On one of these bird hatching days, I was helping Grandpa Roby with all of the attention one could possibly devote to such an important job and caring for the eggs in the usual way. Oh. This one needs help getting out of her shell. I'll do it. I gently pried the white shell off of the tiny bird. She had tried to make her way out of the shell but tired out halfway through. She weighed mere ounces and she was wet and sticky. Her eyes were closed. What is wrong with this bird? Hey, little bird. I laid her on the work table. I stared at her. She didn't move. I poked her with my finger. Wake up, little bird. I picked her up carefully and held her. Her neck fell back, limp. She wasn't breathing. "GRANDPA!" He jerked his head and stood staring at me holding that baby bird with these huge, fat tears rolling down my face. "She's DEAD!" Why was I crying over this stupid little bird? There were hundreds just like her. What difference does one bird make?


That was not the attitude of my grandfather. He had paid for her. He could see her potential because he was her caretaker and he knew that even the loss of one bird meant something to the future of our little farm. He walked over to the table. "Don' cry now. Look here. She ain't dead." He took her tiny, lifeless body from my cupped hands. I watched my Grandpa Roby place her tenderly on the work table, then bend down over her and with his huge index finger he pressed her little bird chest. Then he put his face over her tiny beak and breathed into her face. She didn't move. He did it again. Time had stopped. Please,bird! Please wake up! I waited. Nothing happened. "Help her Grandpa! HELP HER!" I was pleading through my tears. And just at that moment, her eyes opened. I wiped the snot from my face and stared with HUGE eyes at my grandfather. It was a miracle. He picked her up and placed her gently down with her brothers and sisters in that box. I watched her stand up. I watched her walk around. How is this possible? She was dead. I was astounded. I had asked him for a miracle, but I wasn't expecting one. He could not have surprised me more if he had sprouted legs and wings and turned into a grasshopper. A miracle. "See. I tol' ya she ain't dead." He patted my back and smiled at me. I smiled back weakly. I was still in shock.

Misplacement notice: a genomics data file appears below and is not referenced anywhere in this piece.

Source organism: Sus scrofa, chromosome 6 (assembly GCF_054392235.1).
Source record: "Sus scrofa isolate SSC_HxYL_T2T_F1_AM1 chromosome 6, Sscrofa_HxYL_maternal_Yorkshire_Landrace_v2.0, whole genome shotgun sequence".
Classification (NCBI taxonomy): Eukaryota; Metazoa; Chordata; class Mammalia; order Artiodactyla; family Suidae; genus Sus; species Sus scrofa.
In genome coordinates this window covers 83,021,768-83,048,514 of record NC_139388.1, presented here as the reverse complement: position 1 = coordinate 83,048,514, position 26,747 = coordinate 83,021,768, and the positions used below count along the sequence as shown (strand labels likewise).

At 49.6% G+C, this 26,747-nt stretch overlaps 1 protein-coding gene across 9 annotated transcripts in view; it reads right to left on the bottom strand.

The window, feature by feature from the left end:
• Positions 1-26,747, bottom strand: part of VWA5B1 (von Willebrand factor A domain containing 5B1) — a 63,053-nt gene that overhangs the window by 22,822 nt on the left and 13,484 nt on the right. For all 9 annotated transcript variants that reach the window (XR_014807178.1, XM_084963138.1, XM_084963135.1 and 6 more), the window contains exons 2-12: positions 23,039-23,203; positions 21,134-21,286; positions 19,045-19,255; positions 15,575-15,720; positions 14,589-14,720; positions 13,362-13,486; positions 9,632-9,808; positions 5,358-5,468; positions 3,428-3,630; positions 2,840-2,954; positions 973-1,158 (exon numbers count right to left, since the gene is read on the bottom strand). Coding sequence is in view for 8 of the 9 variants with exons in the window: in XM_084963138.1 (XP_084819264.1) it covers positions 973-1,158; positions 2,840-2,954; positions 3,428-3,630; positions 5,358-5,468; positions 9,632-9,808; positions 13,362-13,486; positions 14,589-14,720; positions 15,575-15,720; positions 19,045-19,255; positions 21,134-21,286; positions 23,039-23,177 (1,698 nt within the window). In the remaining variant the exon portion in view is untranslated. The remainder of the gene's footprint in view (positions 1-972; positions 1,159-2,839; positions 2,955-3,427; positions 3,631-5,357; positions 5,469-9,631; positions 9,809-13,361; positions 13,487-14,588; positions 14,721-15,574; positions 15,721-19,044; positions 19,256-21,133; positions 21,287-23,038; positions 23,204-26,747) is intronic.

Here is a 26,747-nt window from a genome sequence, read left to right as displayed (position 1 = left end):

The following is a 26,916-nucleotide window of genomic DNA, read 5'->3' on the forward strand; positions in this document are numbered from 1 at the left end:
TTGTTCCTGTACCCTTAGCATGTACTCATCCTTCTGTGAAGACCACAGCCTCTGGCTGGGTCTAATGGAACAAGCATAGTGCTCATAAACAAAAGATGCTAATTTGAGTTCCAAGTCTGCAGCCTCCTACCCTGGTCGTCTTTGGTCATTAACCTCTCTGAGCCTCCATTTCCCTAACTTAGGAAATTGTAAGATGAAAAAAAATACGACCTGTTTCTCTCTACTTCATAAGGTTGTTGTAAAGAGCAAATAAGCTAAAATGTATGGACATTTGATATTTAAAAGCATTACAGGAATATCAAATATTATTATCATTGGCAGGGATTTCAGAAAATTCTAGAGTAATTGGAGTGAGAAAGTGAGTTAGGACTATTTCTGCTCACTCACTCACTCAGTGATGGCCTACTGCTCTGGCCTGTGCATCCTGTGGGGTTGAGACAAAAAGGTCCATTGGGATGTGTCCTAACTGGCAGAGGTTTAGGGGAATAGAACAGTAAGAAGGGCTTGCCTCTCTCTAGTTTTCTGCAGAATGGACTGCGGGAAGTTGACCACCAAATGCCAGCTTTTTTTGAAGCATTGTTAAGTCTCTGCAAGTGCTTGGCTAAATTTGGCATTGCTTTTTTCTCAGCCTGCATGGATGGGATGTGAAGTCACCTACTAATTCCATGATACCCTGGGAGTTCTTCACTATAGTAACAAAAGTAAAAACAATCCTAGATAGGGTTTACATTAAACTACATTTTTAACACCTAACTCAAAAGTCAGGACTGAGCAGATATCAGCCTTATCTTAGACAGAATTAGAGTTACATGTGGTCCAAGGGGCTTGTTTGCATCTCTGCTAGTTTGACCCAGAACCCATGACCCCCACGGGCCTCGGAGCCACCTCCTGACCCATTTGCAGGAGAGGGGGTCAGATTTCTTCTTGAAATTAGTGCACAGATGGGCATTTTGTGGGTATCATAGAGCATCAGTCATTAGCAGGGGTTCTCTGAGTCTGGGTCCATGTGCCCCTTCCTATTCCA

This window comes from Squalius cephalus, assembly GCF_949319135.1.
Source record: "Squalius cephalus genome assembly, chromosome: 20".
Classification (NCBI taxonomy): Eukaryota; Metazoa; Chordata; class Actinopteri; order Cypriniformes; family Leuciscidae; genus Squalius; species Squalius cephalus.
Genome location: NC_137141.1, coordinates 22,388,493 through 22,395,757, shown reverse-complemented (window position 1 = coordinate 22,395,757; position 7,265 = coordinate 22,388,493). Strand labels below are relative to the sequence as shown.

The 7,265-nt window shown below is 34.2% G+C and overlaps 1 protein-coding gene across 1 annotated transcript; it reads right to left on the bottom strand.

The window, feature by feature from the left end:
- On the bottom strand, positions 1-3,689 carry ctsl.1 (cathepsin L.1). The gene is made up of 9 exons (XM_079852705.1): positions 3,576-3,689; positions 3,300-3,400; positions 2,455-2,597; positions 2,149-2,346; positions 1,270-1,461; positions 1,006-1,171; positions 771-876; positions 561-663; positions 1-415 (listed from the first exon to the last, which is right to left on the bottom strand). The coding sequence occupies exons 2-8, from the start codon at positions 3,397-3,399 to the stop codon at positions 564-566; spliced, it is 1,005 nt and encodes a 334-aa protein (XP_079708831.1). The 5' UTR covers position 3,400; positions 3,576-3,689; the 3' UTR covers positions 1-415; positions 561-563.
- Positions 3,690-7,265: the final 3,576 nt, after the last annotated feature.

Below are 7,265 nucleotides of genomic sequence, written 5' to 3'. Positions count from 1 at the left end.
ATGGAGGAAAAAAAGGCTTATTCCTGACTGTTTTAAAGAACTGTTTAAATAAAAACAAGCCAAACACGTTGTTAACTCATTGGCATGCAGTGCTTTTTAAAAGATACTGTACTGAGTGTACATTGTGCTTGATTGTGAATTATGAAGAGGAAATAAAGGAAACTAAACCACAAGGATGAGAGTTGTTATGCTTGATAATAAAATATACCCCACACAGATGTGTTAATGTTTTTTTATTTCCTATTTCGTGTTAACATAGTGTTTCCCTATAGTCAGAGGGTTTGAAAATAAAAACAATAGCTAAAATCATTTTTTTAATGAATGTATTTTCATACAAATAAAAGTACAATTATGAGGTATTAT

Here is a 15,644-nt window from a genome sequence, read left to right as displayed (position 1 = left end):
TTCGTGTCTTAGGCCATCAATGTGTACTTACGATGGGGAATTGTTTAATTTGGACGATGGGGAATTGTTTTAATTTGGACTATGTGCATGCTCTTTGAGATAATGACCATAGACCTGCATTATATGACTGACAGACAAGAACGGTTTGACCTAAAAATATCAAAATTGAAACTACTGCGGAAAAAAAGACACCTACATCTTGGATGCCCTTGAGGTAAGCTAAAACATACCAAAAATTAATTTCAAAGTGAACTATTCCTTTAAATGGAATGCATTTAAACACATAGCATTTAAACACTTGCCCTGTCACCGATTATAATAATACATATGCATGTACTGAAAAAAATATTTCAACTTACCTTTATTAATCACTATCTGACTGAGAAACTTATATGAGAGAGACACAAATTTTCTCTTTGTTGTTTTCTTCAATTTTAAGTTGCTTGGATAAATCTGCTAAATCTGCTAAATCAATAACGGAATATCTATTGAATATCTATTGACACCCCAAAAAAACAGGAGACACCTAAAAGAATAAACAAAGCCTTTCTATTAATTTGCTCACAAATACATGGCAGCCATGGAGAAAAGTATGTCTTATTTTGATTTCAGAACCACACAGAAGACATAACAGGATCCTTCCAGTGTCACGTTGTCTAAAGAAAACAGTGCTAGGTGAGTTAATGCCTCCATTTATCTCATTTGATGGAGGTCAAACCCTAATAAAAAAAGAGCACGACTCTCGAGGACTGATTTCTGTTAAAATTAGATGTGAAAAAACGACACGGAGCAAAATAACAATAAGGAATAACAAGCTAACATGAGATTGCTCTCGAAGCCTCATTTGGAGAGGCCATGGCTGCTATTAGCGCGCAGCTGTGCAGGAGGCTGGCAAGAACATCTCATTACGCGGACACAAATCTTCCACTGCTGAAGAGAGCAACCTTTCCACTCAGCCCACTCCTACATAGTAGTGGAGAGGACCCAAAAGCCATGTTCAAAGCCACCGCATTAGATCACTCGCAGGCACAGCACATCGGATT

That bird was dead and now she was alive. Why did my grandpa care about that one little bird? She was worth pennies. She could have been tossed in the woods, dead and forgotten without a second thought and yet he saved her. He had seen my anguish and swooped in at the perfect moment and allowed me to witness a marvel. The little bird was precious. She was valuable. She was given a second chance at life. I didn't know at that moment that my grandfather was giving me a window into my own future; a glimpse of the miracle to happen in the years to come. I didn't know that my own life was being examined by a Caretaker and that much like this baby bird, I, too, would be raised from the dead.